Amin: Fund it to the next step
Amin, the head of product at News Corp, shared his experience with one specific project.
“Our users are getting older and our products don’t have as much reach into the younger generation, and we would like to reach them on mobile devices,” he said, describing the problem to solve.
Amin wanted to rethink how news content was delivered on mobile devices, and develop a new mobile news product.
He said his first step was to build a prototype “without asking permission.” The goal was to have something concrete to show the executive team, and to use that to get them to green light next steps.
As shown below, what he prototyped was a very visual way to present news stories using cards and graphics, as opposed to lots of text.
— Andrew Losowsky (@losowsky) July 8, 2014
“It treats data as a first class citizen,” Amin said.
Speaking about why so much of the company’s content is text-driven, he said, “We don’t write text because its the best way to tell a story, we write text because it’s the easiest way to tell a story.”
Amin followed a five-step process for the project:
- Question assumptions
- Build support
- Make technology bets
- Develop iteratively
Once they had a working prototype online, he began testing it by paying for small batches of Facebook and Twitter ads to drive users to view the site on mobile devices (step two). He then used that data to make changes to the product (step five).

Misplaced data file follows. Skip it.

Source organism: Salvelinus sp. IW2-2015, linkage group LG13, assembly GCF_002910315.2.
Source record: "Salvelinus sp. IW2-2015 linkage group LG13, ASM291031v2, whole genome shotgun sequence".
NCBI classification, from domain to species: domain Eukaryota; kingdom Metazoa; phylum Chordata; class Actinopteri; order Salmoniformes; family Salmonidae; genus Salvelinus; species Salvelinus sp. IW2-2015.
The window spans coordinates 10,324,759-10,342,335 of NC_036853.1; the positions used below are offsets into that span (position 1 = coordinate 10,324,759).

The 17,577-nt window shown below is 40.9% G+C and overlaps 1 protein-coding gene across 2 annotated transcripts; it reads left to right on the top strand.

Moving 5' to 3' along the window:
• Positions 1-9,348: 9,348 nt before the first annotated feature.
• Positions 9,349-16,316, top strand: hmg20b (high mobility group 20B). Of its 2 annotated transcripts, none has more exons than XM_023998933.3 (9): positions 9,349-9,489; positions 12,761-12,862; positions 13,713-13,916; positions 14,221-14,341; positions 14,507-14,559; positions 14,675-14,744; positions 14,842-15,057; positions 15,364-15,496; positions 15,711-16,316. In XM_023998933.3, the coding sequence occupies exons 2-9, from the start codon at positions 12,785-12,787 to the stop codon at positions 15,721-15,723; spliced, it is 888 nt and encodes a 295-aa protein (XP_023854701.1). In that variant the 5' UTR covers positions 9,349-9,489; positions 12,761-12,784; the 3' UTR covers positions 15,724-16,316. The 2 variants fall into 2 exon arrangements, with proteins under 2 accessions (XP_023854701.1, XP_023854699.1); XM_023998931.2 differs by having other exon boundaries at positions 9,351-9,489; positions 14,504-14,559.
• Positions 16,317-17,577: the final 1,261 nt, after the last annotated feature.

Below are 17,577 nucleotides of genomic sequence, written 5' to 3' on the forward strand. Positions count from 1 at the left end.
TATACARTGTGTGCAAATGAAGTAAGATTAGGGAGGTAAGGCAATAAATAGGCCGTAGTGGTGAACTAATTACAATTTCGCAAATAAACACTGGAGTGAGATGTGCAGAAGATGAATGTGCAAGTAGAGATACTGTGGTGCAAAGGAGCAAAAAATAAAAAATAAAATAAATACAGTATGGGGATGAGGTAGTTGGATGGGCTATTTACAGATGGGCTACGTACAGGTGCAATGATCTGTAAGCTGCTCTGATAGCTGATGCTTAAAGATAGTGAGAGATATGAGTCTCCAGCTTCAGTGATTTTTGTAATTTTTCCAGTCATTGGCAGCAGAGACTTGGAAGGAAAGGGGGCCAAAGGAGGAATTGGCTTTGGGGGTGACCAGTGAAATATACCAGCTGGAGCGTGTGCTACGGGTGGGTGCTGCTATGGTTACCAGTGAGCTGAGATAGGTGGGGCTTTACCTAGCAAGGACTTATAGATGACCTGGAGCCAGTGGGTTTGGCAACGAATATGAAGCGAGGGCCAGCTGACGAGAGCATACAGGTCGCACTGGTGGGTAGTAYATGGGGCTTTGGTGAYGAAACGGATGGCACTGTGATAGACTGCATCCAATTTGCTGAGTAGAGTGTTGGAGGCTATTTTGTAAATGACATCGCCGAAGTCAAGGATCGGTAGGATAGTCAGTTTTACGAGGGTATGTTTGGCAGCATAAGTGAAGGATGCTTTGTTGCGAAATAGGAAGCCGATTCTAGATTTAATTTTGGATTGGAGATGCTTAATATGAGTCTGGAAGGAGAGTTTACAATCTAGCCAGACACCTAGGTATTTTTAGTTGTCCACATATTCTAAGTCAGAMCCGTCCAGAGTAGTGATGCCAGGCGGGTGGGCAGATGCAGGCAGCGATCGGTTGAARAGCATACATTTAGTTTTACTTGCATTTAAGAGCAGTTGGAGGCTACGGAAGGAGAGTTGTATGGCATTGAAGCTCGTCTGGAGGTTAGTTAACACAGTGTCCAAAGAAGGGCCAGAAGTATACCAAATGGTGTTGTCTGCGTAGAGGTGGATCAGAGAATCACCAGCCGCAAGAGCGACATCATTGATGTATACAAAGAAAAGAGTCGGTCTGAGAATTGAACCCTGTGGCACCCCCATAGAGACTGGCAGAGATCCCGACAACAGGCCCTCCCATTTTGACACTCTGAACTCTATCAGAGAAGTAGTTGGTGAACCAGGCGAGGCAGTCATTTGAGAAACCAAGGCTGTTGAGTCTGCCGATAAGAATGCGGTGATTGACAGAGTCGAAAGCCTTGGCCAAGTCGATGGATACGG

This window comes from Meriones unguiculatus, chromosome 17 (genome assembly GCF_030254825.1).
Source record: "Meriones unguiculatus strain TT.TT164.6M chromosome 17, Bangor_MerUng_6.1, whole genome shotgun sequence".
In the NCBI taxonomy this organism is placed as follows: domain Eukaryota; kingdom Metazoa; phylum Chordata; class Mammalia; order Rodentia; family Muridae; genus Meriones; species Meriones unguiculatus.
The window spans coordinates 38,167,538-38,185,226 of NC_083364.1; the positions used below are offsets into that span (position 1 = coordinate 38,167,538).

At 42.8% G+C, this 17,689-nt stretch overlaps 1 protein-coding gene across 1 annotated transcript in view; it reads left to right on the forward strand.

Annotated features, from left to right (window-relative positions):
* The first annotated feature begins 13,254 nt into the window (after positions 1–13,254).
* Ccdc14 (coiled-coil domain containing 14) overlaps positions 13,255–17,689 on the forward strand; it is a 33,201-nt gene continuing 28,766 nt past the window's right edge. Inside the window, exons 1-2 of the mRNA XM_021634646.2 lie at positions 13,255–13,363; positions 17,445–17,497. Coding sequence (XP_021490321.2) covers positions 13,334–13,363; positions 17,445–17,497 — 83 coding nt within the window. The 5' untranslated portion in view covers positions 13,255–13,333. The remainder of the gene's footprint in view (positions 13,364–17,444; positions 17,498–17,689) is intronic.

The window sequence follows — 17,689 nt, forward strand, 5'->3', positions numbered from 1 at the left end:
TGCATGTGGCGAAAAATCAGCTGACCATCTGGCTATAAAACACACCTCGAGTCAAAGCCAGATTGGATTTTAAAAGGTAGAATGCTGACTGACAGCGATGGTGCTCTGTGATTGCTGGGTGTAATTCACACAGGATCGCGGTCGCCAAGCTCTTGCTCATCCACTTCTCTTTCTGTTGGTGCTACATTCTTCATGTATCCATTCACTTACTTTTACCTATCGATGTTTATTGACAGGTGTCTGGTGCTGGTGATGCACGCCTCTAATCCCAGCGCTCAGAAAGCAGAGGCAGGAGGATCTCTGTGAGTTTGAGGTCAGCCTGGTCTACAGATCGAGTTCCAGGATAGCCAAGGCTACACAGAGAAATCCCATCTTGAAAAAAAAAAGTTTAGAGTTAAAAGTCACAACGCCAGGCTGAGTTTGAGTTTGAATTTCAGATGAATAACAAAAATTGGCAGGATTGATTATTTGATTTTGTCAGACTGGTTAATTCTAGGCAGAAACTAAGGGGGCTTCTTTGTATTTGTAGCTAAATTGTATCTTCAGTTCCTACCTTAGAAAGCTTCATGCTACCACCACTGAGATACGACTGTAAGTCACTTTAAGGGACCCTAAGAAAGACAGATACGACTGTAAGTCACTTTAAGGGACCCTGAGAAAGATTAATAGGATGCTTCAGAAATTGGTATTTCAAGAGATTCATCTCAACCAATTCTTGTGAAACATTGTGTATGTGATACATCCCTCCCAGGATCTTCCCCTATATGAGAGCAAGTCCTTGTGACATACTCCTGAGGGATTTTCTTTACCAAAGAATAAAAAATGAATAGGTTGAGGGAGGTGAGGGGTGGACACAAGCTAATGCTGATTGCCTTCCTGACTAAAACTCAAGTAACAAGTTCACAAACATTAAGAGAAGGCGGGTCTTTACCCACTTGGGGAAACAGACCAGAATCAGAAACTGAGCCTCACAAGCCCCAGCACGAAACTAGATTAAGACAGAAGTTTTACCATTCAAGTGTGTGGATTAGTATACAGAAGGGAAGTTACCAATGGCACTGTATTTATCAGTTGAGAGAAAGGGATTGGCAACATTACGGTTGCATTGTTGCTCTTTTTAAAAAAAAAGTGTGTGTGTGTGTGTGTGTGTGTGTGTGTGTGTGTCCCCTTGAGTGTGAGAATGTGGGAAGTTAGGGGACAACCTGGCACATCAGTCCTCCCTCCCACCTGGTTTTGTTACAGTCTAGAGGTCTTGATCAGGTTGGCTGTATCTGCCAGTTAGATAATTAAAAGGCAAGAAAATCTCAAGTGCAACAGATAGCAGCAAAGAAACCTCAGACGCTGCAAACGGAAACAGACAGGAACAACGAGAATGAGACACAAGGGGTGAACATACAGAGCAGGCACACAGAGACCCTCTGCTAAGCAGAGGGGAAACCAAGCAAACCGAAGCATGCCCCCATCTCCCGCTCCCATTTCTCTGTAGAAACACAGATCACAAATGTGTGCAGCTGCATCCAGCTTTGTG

Amin made a point of sharing what he was doing with people at different News Corp properties to ensure they knew about the project, and that they also felt involved in the process (step three). He also added people to an email list to keep them informed.
In the end the usage data and feedback were better than expected: 85 percent of people who started a story completed it, and 96 percent percent of users said they liked the visually-driven format.
Now that’s he’s proven people like the prototype, Amin said the next steps are to examine scalability and monetization opportunities.
“The goal at each stage was to get them to fund it until the next step,” he said.
He hasn’t been told no yet.
Correction: A previous version of this post misspelled one of the event participants, NPR as “Nor.” The name of Kareem Amin also was misspelled.